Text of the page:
The Fourth Amendment Is Worth Protecting

Intelligence Chiefs Testify At House Hearing On National Security Threats

The New York Times recently published an extensive article that attempted to shine a positive light on an appallingly scandalous set of facts.

However, even with its extravagant spin efforts the newspaper could not exclude the information that the FBI employed secret counterintelligence tools to spy on the Trump campaign, including the use of a paid confidential informant who sought to extract damaging information from several people associated with the campaign.

It is a grave situation when, through the use of counterintelligence powers, a presidential administration targets officials associated with the campaign of the opposition party.

The same Obama executive branch engaged in a series of extraordinary actions to step-up government intrusions, including the following:

-The NSA was allowed to obtain private data on American citizens;

-Members of the press were spied upon;

-Hundreds of individuals were “unmasked” by the ambassador to the UN and the national security adviser;

-An unreliable dossier was used to obtain FISA warrants, and the parties submitting the applications failed to disclose key facts to the FISA court.

After all of these expansive actions were taken, the FBI counterintelligence probe, code-named “Crossfire Hurricane,” placed then-presidential candidate Donald Trump under surveillance.

It is the height of irony that in early 2017 President Trump was derided for his tweet that claimed he was being surveilled.

As these and other troubling facts emerged, the mainstream media did their dutifully best to rev up the spin engines.

The New York Times characterized the actions taken by the FBI during the above-referenced period as focused on Russia rather than spying, while the Washington Post attempted to twist the narrative into asserting that the FBI was “protecting” President Trump rather than targeting him.

In an appearance on CNN about the spying on the Trump campaign that had taken place via the hands of the government, former Director of National Intelligence James Clapper channeled Martha Stewart as he indicated how the spying was a “good thing.”

Seemingly lost in the media coverage as well as in the continuing discussion is the damage being done to the fundamental principles of individual privacy rights, which are set forth in the Fourth Amendment of the Constitution.

The Fourth Amendment provides that “the right of the people to be secure in their persons, houses, papers, and effects, against unreasonable searches and seizures, shall not be violated, and no Warrants shall issue, but upon probable cause, supported by Oath or affirmation, and particularly describing the place to be searched, and the persons or things to be seized.”

The Framers sought to protect citizens from unreasonable intrusions by the government. It was indeed a breakthrough notion by the Founding Fathers that the privacy of our persons, houses, papers, and effects are off limits to interference by government, unless and until a judge has signed off on a warrant that authorizes a search, seizure, or surveillance.

Judges may only issue warrants after finding probable cause to believe that the invasion of privacy or surveillance will produce evidence of criminal behavior. In addition, the Fourth Amendment requires a warrant to specifically describe what will be seized and where a search will take place.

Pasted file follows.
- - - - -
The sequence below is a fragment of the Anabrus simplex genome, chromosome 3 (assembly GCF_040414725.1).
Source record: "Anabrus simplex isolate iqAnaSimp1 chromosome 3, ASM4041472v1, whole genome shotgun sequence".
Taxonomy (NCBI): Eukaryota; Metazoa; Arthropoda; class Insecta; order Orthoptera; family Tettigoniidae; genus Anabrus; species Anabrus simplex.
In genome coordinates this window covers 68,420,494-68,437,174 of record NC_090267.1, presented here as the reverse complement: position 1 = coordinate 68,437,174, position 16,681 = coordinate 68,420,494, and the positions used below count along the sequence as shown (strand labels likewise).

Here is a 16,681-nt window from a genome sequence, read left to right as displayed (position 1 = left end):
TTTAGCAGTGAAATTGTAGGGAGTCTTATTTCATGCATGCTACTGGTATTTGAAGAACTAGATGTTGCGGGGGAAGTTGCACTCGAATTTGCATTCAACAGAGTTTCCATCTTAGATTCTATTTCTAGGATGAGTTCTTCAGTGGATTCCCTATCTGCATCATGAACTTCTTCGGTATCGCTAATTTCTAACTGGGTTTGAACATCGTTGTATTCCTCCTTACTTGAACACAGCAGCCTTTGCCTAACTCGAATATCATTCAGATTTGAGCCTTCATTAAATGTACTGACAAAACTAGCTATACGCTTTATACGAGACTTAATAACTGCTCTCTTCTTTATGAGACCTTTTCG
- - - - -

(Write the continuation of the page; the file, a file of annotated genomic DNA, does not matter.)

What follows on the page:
The norm in the Colonies during the pre-Fourth Amendment era was that warrants were issued in secret by British courts, without the inclusion of probable cause and/or specificity. In other words, the government could conduct a search without any legitimate judicial scrutiny.

It is now known that secret FISA warrants for surveillance on the Trump campaign were issued, based on an unreliable dossier purchased by the Hillary Clinton campaign, and that the FBI failed to disclose key information to the FISA court.

The use of so-called national security letters to gather documents on Trump campaign figures, however, constitutes a whole new level of government action that flies in the face of Fourth Amendment precepts.

According to the New York Times, the FBI “obtained phone records and other documents using national security letters – a secret type of subpoena…”

Several federal statutes allow intelligence officials to request certain business record information using national security letters, which are documents that compel the production of private materials.

National security letters are a type of administrative subpoena, which must be used solely in connection with national security investigations. The documents require individuals or organizations to provide materials that typically involve telephone, email, and/or financial records.

The national security letters include a gag order mandating that those responsible for complying cannot disclose the existence of the document or its content. When used in the manner in which the New York Times describes, national security letters are de facto warrants.

Simply said, phone records and other documents were compelled by a government agency from individuals connected with an opposing political party’s campaign, without a court, probable cause, or any judicial oversight whatsoever.

History demonstrates the danger of granting government agencies the ability to subvert constitutional norms.

Even in cases involving national security, the full requirements of the Fourth Amendment can and should be fulfilled in an expedited fashion, with no intrusions into citizens’ privacy without probable cause that is determined by a court of law, upheld by affirmation or sworn oath, which sets forth precisely what will be confiscated and the location that will be searched.

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